A cinderblock structured building used for Classrooms 1-4 This building had the inside and outside sanded with any hazardous sharps removed, the inside of the building received two coats of paint and each wall and the ceiling, including the feature dividing wall painted and the black boards repainted. The outside of the building received two coats of the VESA striped design on the outside, including the local. The wooden overhang also had any excess dirt scrubbed down with two coats of off white paint on the ceiling, and the poles painted violet.
One corrugated iron building, which was used for a Dining hall had the outside painted two coats with the facer boards painted off white.
A single male and female cinderblock structured toilet building and received two coats of dark purple, off white paint on the overhang, with two incredible male and female murals. Tony also had the leaking toilets mended and reshaped the bathroom floor so the and water on the floor could be drained.
A single wooden structured building which was used as a Library, had the outside scraped and sanded. The outside also received two coats of Violet, with the roof trims painted off white.
The 2nd building was a double story cinderblock structure; the bottom story of the building was still under construction. The top story contained two classrooms, the outside of the classrooms was sanded down and had any hazardous sharps removed (note there was some unreachable bits left un-sanded on the larger building due to the height of the structure and safety of the volunteers). The building also received two coats of the light purple on the outside of the building, with the local Fijians building temporary scaffolding to reach the sides of the second story. The overhang having any excess dirt scrubbed down and two coats of off white paint. The overhang metal poles were also stripped of any excess paint with a base and final two coats of dark purple paint. The inside of each two classrooms were also completely refurbished with sharp objects removed and sanded down along with two coats of paint including a feature wall and the black board repainted.
The final building was a kindergarten which was a timber structured building. It had been sanded inside and out along with any hazardous sharps (staples/nails) removed. The building also received two coats of light purple paint on the outside and also some fun mural designs for the kids. The inside also had all hazardous sharps removed and sanded down with two coats of skye cloud paint on the walls and two coats of white on the celling with amazing murals painted on all walls.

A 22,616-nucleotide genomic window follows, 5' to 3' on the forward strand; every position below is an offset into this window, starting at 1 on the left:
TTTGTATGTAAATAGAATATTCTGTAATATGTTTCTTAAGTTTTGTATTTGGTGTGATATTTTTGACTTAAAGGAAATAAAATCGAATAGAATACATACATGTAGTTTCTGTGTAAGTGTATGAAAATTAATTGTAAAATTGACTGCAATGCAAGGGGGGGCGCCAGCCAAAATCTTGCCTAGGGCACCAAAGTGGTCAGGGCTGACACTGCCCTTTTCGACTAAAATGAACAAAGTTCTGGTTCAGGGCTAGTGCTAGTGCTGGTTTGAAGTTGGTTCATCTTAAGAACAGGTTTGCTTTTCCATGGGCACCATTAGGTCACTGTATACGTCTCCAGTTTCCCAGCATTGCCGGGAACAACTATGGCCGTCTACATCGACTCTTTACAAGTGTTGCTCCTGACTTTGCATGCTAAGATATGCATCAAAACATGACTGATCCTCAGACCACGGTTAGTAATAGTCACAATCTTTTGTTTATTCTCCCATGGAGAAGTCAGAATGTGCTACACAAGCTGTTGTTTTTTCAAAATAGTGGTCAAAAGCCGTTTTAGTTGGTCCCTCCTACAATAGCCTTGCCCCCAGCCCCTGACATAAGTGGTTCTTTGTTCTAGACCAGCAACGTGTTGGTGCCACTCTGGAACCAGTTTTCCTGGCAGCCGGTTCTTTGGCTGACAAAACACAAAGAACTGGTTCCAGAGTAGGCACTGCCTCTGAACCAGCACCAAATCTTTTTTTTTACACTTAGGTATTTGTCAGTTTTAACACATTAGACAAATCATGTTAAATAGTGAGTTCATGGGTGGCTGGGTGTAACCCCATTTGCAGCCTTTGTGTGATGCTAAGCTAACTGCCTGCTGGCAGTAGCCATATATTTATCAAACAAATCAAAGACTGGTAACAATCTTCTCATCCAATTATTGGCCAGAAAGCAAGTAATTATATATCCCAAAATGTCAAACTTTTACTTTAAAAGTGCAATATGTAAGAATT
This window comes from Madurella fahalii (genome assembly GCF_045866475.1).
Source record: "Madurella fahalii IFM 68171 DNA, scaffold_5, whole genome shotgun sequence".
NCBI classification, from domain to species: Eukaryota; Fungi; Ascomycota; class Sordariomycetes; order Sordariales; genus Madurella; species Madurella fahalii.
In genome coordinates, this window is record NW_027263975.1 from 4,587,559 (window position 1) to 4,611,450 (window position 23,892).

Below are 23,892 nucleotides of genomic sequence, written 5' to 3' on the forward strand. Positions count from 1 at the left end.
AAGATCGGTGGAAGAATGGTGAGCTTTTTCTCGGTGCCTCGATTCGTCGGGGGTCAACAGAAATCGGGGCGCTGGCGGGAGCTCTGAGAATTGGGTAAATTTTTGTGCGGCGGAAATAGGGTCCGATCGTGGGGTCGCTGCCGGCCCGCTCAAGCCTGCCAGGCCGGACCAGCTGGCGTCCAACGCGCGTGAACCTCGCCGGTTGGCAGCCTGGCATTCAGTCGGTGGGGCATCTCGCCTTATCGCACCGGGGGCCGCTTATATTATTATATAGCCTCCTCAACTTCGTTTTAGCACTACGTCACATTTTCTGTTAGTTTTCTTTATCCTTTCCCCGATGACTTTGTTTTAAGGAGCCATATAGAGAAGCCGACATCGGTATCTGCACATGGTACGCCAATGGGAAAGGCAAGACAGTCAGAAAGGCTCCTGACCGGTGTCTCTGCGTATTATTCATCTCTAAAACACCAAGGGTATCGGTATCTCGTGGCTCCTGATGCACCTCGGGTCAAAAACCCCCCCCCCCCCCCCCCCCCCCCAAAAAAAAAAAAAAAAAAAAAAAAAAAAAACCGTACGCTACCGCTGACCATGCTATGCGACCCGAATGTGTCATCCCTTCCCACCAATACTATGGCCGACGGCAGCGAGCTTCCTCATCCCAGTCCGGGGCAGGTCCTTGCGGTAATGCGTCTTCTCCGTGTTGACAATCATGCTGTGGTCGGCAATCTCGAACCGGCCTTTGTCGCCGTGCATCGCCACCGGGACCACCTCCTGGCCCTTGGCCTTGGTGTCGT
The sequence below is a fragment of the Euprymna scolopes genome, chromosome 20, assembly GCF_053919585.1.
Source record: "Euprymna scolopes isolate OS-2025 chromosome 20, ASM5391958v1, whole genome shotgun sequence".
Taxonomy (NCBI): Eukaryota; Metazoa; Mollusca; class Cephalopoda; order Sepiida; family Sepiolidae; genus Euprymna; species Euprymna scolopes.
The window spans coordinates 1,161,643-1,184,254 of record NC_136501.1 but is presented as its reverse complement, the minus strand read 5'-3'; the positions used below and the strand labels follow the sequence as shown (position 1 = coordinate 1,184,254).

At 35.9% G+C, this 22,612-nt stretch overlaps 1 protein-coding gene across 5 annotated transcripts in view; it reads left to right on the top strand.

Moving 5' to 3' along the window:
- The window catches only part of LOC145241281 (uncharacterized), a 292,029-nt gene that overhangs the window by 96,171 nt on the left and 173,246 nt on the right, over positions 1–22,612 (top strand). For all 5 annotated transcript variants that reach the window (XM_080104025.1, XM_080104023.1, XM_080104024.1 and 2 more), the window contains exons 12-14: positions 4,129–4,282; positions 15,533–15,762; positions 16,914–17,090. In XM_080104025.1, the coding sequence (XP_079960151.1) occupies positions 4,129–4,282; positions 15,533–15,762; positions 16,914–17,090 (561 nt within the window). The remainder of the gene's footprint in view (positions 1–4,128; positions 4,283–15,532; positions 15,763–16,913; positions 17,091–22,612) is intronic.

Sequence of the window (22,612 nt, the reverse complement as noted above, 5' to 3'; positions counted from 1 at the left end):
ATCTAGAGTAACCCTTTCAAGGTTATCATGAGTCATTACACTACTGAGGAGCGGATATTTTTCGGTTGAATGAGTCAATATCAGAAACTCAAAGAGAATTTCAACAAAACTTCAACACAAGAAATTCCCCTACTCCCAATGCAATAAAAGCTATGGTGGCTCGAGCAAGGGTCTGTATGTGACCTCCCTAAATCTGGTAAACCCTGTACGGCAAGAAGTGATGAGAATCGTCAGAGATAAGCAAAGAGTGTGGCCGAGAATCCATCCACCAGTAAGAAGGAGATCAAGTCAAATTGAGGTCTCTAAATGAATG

Late one evening on Korovu, after the party had ended, a few volunteers stayed up to catch the tail end of the Perseiid Meteor Shower. After seeing countless shooting stars we saw a tiny blue light glowing on the beach. After a quick look we figured out it was bioluminescent algae, and so we headed down to the ocean.
We spent hours stomping around in the shallow water because each step caused an eruption of blue light around our feet. It was like a scene from Avatar, and one of the most amazing things I’ve ever seen in my life.
During this manta ray dive the group got to experience three massive rays on numerous occasions for the longest period we have been out there. One particular manta ray was playfully outing on a show literally meters below us spinning around and showing off. One of the local guides then dived down underneath the playful manta for approximately 5mins of which the Ray continued to spin around him. An experience the group will never forget
The ladies of Soleira village held a fundraiser on that Saturday to raise money to rebuild their church that was extremely old and run down. They set up bamboo and tin shelters in the school field where they hosted kava and dancing from 10am to 10pm. The ladies were dressed in their beautiful chambas and were so entertaining with their coordinated dancing and singing. It was such a great view to have while working on the school. Right after we finished with work, the group went home to shower and then met up at the fundraiser and found our spot around the tanoa bowl. People from surrounding villages even attended so the crowd was huge and the vibe was amazing. The ladies ended up raising 25,000 Fijian dollars for their church! Pretty impressive!